The Monkees

Season 2 Episode 28

Thirty-Three and One-Third Revolutions per Monkee

0
Aired Monday 7:30 PM Apr 14, 1969 on NBC
5.7
out of 10
User Rating
21 votes
2

EPISODE REVIEWS
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Episode Summary

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Thirty-Three and One-Third Revolutions per Monkee
AIRED:
Charles Darwin the famous evolutionist takes The Monkees through various stages of evolution until they are ready to brainwash the world via commercial exploitation. Hatched in giant test tubes, the four are stripped of all personal identity and names: Micky Dolenz becomes Monkee #1, Peter Tork becomes Monkee #2, Mike Nesmith Monkee #3, and Davy Jones Monkee #4. Each Monkee attempts to regain his stripped personal identity by thinking his way out of captivity into his own world of fantasies. Monkee #1 (Micky) performs an R&B up-tempo duet remake of "I'm A Believer" with Julie Driscoll; Monkee #2 (Peter) reclines on a giant cushion in eastern garb and, to the lilting backing of sitar and tabla, performs "I Prithee (Do Not Ask For Love)," a gentle number concerning spiritual values. Monkee #3 (Mike), in an inventive split screen number, sings a country tune, "Naked Persimmon (The Only Thing I Believe Is True)"; and Monkee #4 (Davy) capers about in short pants and frill collar in fairytale land, singing and dancing to the tune of "Goldilocks Sometime." But Darwin is alarmed by their fantasies and tries breaking them down by his own hypnotism via "Only The Fittest Shall Survive," a slab of swirling psychedelia laden with congas, drums, jungle noises, cyclonic winds, explosions and heavy breathing. After The Monkees perform "Wind Up Man" in the stiff-legged form of robots, and "I Go Ape" disguised in white gorilla costumes, they are regenerated to Darwin's taste and, hypnotized, plasticized, psychoanalyzed, and sterilized, they make their debut at the Paramount Theater on December 7, 1956, dubbed "the greatest rock 'n' roll singers in the world." The four, dressed in outlandish 1950s vocal group gear, are then immediately launched into a classic '50s rock medley: "At The Hop," "Little Darlin'," "Peppermint Twist," and more. Backing them up are Jerry Lee Lewis, Little Richard, The Buddy Miles Express, and The Clara Ward Singers. Brian Auger and Julie Driscoll interrupts the proceedings and announces they have decided to give Davy, Micky, Mike and Peter complete and total freedom, resulting in a brief snippet of Davy Jones' "String For My Kite," Peter Tork's harpsichord rendition of "Solfeggietto" by C.P.E. Bach and all four Monkees performing "Listen To The Band," with Mike on Black Beauty (Gibson Les Paul Custom), Peter on keyboards, Micky on drums, and Davy on tambourine as an affectionate swan song performance by all four Monkees. As the song progresses, they are joined by hippies and all of 33 1/3 Revolutions Per Monkee's guest musicians from The Trinity to The Buddy Miles Express, resulting in a climactic frantic cacophony until Darwin literally closes the book on them; the book's title is, prophetically, The Beginning Of The End. As Peter Tork performs "California Here It Comes" (his very last Monkees recording!), 33 1/3 Revolutions Per Monkee's end credits superimpose over footage of Southern California being the hapless victim of an A-bomb blast.moreless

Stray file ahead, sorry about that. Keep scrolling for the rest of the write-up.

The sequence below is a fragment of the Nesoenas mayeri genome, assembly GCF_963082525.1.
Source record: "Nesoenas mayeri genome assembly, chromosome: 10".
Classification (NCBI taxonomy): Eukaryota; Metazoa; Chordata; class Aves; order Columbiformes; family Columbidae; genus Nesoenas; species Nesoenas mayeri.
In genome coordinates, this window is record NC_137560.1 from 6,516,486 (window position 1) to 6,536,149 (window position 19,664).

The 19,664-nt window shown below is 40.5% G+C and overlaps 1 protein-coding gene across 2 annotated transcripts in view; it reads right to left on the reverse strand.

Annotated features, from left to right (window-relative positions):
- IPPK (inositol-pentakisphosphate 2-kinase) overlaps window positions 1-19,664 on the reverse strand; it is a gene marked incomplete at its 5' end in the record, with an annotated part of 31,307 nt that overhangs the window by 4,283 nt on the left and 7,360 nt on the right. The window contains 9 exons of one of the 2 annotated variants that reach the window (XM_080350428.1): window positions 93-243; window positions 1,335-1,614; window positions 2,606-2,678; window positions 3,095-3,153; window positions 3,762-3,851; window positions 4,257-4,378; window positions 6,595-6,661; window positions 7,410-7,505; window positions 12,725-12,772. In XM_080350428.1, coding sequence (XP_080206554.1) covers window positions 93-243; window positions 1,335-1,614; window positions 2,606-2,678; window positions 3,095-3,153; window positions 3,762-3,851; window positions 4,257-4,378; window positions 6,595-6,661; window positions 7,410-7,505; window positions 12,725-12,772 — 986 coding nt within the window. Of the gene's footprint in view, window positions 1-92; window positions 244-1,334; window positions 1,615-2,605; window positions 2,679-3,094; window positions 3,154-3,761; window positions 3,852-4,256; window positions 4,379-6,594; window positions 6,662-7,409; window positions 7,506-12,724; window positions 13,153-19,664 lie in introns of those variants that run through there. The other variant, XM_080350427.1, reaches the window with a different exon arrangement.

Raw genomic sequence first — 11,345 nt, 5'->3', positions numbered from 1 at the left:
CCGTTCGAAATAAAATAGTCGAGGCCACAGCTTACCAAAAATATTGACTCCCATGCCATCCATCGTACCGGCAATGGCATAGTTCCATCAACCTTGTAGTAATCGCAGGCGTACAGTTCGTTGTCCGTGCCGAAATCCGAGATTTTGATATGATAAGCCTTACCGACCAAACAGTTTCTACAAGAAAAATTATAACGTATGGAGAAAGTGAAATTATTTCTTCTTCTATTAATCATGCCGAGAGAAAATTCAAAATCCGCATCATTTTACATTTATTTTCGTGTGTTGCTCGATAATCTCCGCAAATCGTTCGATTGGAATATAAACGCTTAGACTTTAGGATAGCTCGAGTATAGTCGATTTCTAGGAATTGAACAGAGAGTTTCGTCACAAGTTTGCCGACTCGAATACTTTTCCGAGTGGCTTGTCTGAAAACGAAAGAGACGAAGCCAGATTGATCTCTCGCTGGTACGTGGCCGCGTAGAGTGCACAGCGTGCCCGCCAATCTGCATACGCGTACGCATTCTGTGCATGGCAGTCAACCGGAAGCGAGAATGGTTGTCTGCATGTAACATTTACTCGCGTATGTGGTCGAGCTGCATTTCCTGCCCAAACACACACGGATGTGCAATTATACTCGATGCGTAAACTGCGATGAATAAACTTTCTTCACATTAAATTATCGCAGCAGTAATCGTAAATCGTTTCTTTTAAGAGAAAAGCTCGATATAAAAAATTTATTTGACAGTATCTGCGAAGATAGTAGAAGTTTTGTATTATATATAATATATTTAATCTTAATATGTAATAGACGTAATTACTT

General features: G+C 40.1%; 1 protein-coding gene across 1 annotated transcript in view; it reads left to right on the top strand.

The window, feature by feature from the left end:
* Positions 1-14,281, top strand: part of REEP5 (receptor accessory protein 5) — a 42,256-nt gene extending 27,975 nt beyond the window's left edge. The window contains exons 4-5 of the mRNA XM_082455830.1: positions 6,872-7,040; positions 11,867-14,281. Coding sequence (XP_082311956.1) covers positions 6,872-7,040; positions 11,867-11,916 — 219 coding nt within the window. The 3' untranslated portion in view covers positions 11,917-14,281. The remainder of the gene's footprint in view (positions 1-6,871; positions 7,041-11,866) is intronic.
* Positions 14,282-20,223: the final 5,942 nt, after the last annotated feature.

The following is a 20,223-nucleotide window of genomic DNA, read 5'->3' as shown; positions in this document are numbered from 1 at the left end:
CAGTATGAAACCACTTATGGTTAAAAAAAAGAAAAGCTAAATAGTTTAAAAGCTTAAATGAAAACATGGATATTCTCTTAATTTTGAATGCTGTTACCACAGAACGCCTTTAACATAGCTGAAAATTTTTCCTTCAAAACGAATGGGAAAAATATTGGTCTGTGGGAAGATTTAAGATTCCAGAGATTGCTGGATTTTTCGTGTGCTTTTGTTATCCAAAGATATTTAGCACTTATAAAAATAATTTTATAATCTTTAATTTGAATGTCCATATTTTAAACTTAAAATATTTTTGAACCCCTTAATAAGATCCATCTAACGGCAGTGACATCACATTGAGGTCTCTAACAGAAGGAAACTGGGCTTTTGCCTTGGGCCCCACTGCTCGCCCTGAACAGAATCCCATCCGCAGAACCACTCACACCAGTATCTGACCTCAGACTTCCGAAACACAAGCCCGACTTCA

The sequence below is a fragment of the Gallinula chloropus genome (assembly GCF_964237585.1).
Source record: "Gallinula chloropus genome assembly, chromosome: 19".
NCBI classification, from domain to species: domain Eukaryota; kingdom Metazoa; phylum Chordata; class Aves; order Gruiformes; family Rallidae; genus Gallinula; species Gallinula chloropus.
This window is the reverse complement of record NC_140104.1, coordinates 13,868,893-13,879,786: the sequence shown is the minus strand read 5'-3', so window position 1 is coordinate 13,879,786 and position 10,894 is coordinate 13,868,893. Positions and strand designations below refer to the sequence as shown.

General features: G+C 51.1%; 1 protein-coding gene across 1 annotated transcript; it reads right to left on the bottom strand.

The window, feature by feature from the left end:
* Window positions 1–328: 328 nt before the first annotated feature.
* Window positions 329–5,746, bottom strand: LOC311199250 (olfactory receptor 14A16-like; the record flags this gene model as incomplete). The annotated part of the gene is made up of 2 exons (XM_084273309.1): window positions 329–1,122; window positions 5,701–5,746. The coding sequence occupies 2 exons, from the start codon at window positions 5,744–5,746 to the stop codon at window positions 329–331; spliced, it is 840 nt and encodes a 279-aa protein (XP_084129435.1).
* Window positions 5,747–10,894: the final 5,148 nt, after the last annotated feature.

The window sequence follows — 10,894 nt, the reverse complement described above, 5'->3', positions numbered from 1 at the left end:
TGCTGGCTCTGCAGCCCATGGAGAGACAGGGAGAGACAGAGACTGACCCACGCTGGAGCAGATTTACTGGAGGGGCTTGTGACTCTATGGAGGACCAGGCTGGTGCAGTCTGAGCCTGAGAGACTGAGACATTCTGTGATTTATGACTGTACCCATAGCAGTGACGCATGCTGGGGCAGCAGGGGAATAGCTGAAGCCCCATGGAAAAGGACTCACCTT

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SUBMIT REVIEW
  • Horrible

    0.5
    This tv special is extremely horrible. This is by far the worst of anything I have ever seen related to the Monkees. Avoid it at all costs. It has no central plot, no good songs or anything. The movie "Head" made no sense but was a very good movie. You aren't going to get that lucky again with 33 and 1/3.
  • Not part of the series.

    4.5
    This was not actually an episode of "The Monkees", but rather a music special aired a year after the series ended. Like the movie "Head", the special illustrated how boxed in the guys felt by the series, and represented their attempt to do something they really wanted to do. Each Monkee had a showcase with music he chose, and there was a large lineup of guests, including Little Richard, Fats Domino, Jerry Lee Lewis, the Buddy Miles Express, and Brian Auger & Julie Driscoll with the Trinity. It is really nothing like "The Monkees", and is probably only interesting to hardcore fans of the group.moreless

Trivia, Notes, Quotes and Allusions

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  • TRIVIA (0)

  • QUOTES (0)

  • NOTES (1)

    • Features these performers singing these songs: Micky Dolenz & Julie Driscoll: "I'm a Believer"; Peter Tork: "I Prithee (Do Not Ask For Love)"; Mike Nesmith: "Naked Persimmon (The Only Thing I Believe is True)"; Davy Jones: "Goldilocks Sometime"; The Monkees: "Wind Up Man"; "Darwin"; Paul Arnold & The Moon Express: "Only the Fittest Shall Survive"; The Monkees: "I Go Ape"; The Trinity: "Come On Up"; The Monkees: "At the Hop"; Fats Domino: "I'm Ready"; Jerry Lee Lewis: "Whole Lotta Shakin Goin' On"; Little Richard: "Tutti Frutti"; We Three & The Monkees: "Shake a Tailfeather"; Fats Domino: "Blue Monday"; The Monkees: "Little Darlin"; Jerry Lee Lewis: "Down the Line"; The Clara Ward Singers: "Dry Bones"; David Jones: "String For My Kite"; Peter Tork: "Solfeggietto" by C.P.E. Bach; The Monkees & Entire Cast: "Listen to the Band"; Peter Tork: "California Here it Comes (end titles).

  • ALLUSIONS (0)

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